Young conservative writers – such as David Brock and Ann Coulter – soon found they could make fortunes working within this structure. Magazine articles by star conservatives earned top dollar. Their books – promoted on conservative talk radio and favorably reviewed in right-wing publications – jumped to the top of the best-seller lists.
While progressives starved freelancers who wrote for left-of-center publications like The Nation or In These Times, conservatives made sure that writers for the American Spectator or the Wall Street Journal’s editorial page had plenty of money to dine at Washington’s finest restaurants.
(Brock broke away from this right-wing apparatus in the late 1990s and described its inner workings in his book, Blinded by the Right. By then, however, Brock had gotten rich writing hit pieces against people who interfered with the conservative agenda, from law professor Anita Hill, who accused Supreme Court Justice Clarence Thomas of sexual harassment, to President Bill Clinton, whose impeachment troubles were touched off by one of Brock’s articles in 1993.)
As the 1990s wore on, mainstream journalists adapted to the new media environment by trying not to offend the conservatives. Working journalists knew that the Right could damage or destroy their careers by attaching the “liberal” label. There was no comparable danger from the Left.
Many Americans journalists – whether consciously or not – protected themselves by being harder on Democrats in the Clinton administration than they were on Republicans during the Reagan-Bush years. Indeed, through much of the 1990s, there was little to distinguish the hostile scandal coverage of Clinton in the Washington Post and the New York Times from what was appearing in the New York Post and the Washington Times.
The animus toward Clinton then spilled over into Campaign 2000 when the major media – both mainstream and right-wing – jumped all over Al Gore, freely misquoting him and subjecting him to almost unparalleled political ridicule. By contrast, George W. Bush – while viewed as slightly dimwitted – got the benefit of nearly every doubt. [See Consortiumnews.com’s “Al Gore v. the Media” or “Protecting Bush-Cheney.”]
During the Florida recount battle, liberals watched as even the Washington Post’s center-left columnist Richard Cohen sided with Bush. There was only muted coverage when conservative activists from Washington staged a riot outside the Miami-Dade canvassing board, and scant mention was made of Bush’s phone call to joke with and congratulate the rioters. [See Consortiumnews.com’s “Bush's Conspiracy to Riot.”]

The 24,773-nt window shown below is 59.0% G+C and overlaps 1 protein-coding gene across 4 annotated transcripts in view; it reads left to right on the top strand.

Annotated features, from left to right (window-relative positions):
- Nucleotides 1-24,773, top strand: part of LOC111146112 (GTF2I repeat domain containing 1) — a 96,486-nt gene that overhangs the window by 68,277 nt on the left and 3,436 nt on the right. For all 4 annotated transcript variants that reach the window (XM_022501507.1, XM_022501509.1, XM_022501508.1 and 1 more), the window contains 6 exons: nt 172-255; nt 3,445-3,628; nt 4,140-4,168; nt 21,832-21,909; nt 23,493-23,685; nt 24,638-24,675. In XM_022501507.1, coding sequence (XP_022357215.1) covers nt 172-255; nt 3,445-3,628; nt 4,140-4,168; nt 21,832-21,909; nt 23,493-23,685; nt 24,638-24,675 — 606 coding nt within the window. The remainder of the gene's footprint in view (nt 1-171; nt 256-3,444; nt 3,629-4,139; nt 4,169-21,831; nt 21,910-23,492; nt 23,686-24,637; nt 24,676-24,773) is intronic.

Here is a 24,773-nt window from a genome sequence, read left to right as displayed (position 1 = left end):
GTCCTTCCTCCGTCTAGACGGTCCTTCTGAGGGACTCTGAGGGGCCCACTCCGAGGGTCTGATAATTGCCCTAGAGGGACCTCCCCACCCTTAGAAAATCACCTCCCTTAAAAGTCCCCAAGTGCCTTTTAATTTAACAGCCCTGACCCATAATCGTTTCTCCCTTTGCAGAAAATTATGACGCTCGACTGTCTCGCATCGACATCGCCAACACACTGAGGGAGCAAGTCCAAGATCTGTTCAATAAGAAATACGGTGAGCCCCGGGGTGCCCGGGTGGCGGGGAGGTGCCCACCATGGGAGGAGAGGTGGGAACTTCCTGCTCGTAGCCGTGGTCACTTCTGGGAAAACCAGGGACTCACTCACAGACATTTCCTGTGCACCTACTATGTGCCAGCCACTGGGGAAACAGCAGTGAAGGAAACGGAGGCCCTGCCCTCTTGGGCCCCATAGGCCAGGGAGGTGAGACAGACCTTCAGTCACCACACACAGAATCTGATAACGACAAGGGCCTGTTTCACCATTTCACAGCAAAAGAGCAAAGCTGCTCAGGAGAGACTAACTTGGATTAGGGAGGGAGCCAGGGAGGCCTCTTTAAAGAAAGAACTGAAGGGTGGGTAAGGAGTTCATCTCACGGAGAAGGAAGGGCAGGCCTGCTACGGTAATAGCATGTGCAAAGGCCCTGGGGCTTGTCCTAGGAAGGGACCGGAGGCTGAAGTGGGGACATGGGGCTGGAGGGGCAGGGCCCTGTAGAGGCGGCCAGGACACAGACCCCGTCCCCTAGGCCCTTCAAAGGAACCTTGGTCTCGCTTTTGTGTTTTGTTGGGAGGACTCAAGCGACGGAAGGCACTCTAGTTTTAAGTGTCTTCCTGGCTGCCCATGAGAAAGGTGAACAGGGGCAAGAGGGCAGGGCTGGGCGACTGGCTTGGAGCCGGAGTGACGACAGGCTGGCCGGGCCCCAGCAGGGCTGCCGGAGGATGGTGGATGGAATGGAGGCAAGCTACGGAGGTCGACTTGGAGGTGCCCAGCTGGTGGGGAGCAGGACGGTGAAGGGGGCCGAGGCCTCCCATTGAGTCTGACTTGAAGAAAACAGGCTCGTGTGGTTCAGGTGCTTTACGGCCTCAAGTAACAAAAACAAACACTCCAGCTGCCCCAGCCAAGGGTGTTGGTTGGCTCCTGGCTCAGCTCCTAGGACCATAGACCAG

Then, once five Republicans on the U.S. Supreme Court blocked a state-court-ordered recount and handed Bush the White House, both mainstream and conservative news outlets acted as if it were their patriotic duty to rally around the legitimacy of the new President. [For more on this phenomenon, see our book, Neck Deep.]
The protect-Bush consensus deepened after the Sept. 11, 2001, terror attacks as the national news media – almost across the board – transformed itself into a conveyor belt for White House propaganda. When the Bush administration put out dubious claims about Iraq’s supposed weapons of mass destruction, the major newspapers rushed the information into print.
Many of the most egregious WMD stories appeared in the most prestigious establishment newspapers, the New York Times and the Washington Post. The New York Times fronted bogus assertions about the nuclear-weapons capabilities of aluminum tubes that were really for conventional weapons. Washington Post editorials reported Bush’s allegations about Iraqi WMD as fact, not a point in dispute.
Anti-war protests involving millions of American citizens received largely dismissive coverage. Critics of the administration’s WMD claims, such as former weapons inspector Scott Ritter and actor/activist Sean Penn, were ignored or derided. When Al Gore offered thoughtful critiques of Bush’s preemptive-war strategy at rallies organized by MoveOn.org, he got savaged in the national media. [See Consortiumnews.com “Politics of Preemption.”]
Over those three decades, by investing smartly in media infrastructure, the Right had succeeded in reversing the media dynamic of the Watergate-Vietnam era. Instead of a tough skeptical press corps challenging war claims on Iraq and exposing political dirty tricks in Florida, most national journalists knew better than to risk losing their careers.
Many on the Left began acknowledging the danger caused by this media imbalance. But even as the Iraq War disaster worsened, the “progressive establishment” continued spurning proposals for building a media counter-infrastructure that could challenge the “group think” of Washington journalism.
One of the new excuses became that the task was too daunting. When proposals were on the table in 2003 for a progressive AM talk radio network, for example, many wealthy liberals shunned the plan as certain to fail, an attitude that nearly became a self-fulfilling prophecy as an under-funded Air America Radio almost crashed and burned on take-off in March 2004.
Later, the argument was that a media infrastructure would take too long to build and that all available resources should go to oust Bush in Election 2004. To that end, hundreds of millions of dollars were poured into voter registration drives and into campaign commercials. But the consequences of the Left’s longtime media disarmament continued to plague its preferred policies and candidates.
When the pro-Bush Swift Boat Veterans for Truth sandbagged Kerry over his Vietnam War record, the conservative media infrastructure made the anti-Kerry attacks big news, joined by mainstream outlets such as CNN. But liberals lacked the media capacity to counter the charges.
By the time the major newspapers got around to examining the Swift Boat allegations and judged many to be spurious, Kerry’s campaign was in freefall.
Similarly, there was no significant independent media capability to quickly investigate and publicize voting irregularities on Election Day 2004. Ad hoc citizens groups and Internet bloggers tried to fill the void but lacked the necessary resources.